Still more rustling, this time amplified by the noisy trash bag. The mice were persistent, and even grew so emboldened that my light no longer scared them off. They found their way through the slit in the trash bag for my shoulder straps and were now rustling around inside.

I shook the pack, watched a mouse drop out from under the bag, waited to make sure there was no more rustling, then set about to securely encase my pack. I don’t want these little bastards chewing a hole in my pack or the shoulder straps or whatever and put an end to my trip on the very first night. I tightly closed the slit at the top, then wedged my inedible GPS/sat device between the slit and wooden hanger. Then I gathered up all the dangly straps and shoved inside the trash bag as I cinched it closed around the bottom of my pack.

Still the mice tried and tried to enter my pack, with me repeatedly shining my headlamp at them until I somewhat assured that they couldn’t get in and didn’t seem to want to chew through the thin trash bag.

Eventually, I fell back to sleep.

The next morning, Chris got our food and gear from the bear box. While getting ready for breakfast, Chris noticed chew marks on her food bag. Turns out that the bear box at Stover Creek Shelter has a rusty hole in it that the mice can easily crawl through. Fortunately, they didn’t chew all the way through her bag. As I discovered shortly there after, that’s likely because they filled up on my bag of almonds—about a quarter pound of almonds.

These mice are tiny. That bag of almonds was bigger than several of them combined. No way they could have eaten them all. So they likely spent all night running almonds back and forth from the bear box to their nest. By the time my bag was empty, they were too full and/or tired to bother with Chris’ bountiful stash. (I hope you appreciate my sacrifice, Chris.) ☺

The moral of the story is the mice infestations are true. No more sleeping inside the shelters for me. Also, check your bear box for holes.

Snowshoes in Georgia?

We left Stover Creek Shelter with the goal of getting to Gooch Mountain Shelter, which was just a few miles from Woody Gap, where Chris was scheduled to be picked up at 10 AM the next morning by a shuttle to return to her car Amicalola Falls.

For those who don’t know, AT shelters are a wooden building with a large sleeping platform and one side open, usually with the roof extending over a covered patio. They are every few miles in this section of the AT. They are a great place to stop and take a break from the trail. Some have picnic tables. Some have a loft. And as far as I know, they all have privies (open pit toilet), bear boxes where you can store your food, and are usually close to a stream where you can collect water. However, there is no electricity, no running water, no WiFi, and rarely any phone signal. Plus, there is the huge problem of mice infestation.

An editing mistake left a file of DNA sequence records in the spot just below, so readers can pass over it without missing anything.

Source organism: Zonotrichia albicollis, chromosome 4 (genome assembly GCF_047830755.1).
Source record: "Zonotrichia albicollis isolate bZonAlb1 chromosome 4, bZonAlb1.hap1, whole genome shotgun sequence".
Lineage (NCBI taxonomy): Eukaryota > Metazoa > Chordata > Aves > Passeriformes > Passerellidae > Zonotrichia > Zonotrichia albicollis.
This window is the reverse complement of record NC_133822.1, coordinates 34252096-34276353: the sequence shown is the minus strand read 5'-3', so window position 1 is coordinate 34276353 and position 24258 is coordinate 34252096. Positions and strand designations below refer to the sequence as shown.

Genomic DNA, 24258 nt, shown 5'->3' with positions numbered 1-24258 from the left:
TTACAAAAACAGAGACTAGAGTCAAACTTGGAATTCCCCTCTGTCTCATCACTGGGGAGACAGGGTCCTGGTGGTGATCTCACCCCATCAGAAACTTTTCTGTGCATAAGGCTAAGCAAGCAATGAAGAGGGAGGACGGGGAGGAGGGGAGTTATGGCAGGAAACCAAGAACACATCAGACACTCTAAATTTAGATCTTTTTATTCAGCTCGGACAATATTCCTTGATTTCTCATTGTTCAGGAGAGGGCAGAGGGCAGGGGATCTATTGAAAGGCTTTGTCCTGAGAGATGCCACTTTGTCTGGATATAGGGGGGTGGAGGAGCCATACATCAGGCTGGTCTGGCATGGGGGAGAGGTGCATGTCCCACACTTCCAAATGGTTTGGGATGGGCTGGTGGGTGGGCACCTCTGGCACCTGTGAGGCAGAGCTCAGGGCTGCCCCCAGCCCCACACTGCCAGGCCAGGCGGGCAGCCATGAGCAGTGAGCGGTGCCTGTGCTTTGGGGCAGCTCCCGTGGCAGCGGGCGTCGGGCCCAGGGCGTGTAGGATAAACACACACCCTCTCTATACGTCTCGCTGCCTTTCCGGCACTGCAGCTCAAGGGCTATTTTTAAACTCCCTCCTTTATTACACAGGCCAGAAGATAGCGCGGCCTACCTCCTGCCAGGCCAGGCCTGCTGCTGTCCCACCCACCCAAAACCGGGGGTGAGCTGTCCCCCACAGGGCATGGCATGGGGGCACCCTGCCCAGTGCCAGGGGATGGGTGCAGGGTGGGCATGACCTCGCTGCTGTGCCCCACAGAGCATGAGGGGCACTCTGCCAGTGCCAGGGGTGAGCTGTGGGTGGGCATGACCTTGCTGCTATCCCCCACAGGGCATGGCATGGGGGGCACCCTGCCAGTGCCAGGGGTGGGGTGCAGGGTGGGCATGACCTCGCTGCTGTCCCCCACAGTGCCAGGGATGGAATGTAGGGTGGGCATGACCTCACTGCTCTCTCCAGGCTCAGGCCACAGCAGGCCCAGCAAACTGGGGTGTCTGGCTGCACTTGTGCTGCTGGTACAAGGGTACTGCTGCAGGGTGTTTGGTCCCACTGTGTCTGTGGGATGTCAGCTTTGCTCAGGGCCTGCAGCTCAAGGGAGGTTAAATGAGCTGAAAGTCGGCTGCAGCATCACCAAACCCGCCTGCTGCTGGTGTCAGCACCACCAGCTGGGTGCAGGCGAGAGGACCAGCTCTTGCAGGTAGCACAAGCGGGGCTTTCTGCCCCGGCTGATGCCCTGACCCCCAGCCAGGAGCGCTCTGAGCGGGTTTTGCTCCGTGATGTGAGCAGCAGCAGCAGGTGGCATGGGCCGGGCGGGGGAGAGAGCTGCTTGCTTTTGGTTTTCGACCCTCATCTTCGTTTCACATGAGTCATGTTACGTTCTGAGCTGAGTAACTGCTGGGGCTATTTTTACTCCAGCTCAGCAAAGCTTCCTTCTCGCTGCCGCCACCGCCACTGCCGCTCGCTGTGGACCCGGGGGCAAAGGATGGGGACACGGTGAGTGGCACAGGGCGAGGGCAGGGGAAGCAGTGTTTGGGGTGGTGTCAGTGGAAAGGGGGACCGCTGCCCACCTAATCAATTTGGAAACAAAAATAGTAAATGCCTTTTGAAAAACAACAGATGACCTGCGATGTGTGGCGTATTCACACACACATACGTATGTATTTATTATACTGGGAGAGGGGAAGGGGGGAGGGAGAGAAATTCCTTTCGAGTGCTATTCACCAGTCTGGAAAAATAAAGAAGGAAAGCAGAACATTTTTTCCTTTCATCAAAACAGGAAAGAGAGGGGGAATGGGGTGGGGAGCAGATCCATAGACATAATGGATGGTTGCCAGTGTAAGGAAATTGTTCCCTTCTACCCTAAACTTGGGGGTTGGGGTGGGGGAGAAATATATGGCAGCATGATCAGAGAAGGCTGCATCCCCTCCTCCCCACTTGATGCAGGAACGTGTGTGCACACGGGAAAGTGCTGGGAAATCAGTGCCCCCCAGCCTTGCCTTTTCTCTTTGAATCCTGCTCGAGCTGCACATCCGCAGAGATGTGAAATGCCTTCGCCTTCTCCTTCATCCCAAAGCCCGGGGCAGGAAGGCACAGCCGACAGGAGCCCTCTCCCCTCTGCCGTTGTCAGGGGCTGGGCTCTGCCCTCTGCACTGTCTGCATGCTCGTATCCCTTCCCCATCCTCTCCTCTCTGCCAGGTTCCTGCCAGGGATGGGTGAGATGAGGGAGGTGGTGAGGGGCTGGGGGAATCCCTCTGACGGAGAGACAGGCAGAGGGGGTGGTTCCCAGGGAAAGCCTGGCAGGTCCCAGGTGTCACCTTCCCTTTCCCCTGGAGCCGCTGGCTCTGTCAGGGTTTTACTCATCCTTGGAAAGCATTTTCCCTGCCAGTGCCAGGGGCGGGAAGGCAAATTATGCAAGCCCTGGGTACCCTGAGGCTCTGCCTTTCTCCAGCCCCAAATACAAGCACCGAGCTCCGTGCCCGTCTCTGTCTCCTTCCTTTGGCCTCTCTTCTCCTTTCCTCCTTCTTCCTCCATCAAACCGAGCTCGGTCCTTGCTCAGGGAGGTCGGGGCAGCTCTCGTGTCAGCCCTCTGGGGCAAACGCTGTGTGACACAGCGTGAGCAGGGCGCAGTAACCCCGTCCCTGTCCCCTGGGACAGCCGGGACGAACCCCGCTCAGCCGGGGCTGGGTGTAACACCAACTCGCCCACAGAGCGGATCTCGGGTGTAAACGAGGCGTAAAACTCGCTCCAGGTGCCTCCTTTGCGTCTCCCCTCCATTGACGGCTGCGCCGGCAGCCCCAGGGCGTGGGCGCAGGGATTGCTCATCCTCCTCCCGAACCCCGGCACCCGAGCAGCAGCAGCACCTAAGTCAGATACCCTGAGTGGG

Chris Krejca on the foggy Appalachian Trail.
Chris Krejca on the foggy Appalachian Trail.

The weather was threatening to rain all day. Occasionally it would rain for a few minutes, but the trees mostly shielded us. Eventually though, it would continue to rain, so Chris would stop to put on her rain jacket. Every time she did, the rain would stop, then she would get hot, take it off, but then sure enough it would start to rain again. Oh, Mother Nature, you are such a practical joker.

I didn’t bother with my rain jacket. Those of you who have caved with me know that I run hot. And I sweat when I exert myself. A lot of sweat. Like ridiculous amounts of sweat. Like the rain didn’t make a difference to me because my shirt was already soaking wet. I have no idea why I have stayed in Texas for so long with its humid 110°F summers.

We decided to take a break and eat lunch at Hawk Mountain Shelter. That’s when we saw snowshoes.

Here is where we met Gabe. Like me, he doesn’t have a trail name yet. (Trail names are nicknames you either give yourself or that others give you because some humorous folly. Chris is thinking “Sir Sways-a-Lot” for me because my pack sways back and forth when I walk.) Also like me, Gabe planned for a winter hike and purchased things like snowshoes. Unlike me, he brought all his winter gear with him to Georgia.

The things Gabe brought were astonishing. Wood-burning stove (practically worthless in these wet conditions) instead of a much more common isobutane stove. A huge bag of chewable food tablets—I didn’t even know there were such a thing. Apparently they are just sugar and protein, have no nutritional value, and taste disgusting. Dehydrated meals for eight people. Metal water containers instead of lightweight water bottles. A camera and also a GoPro. A huge medical/toiletry bag filled with things like a hundred Q-tips.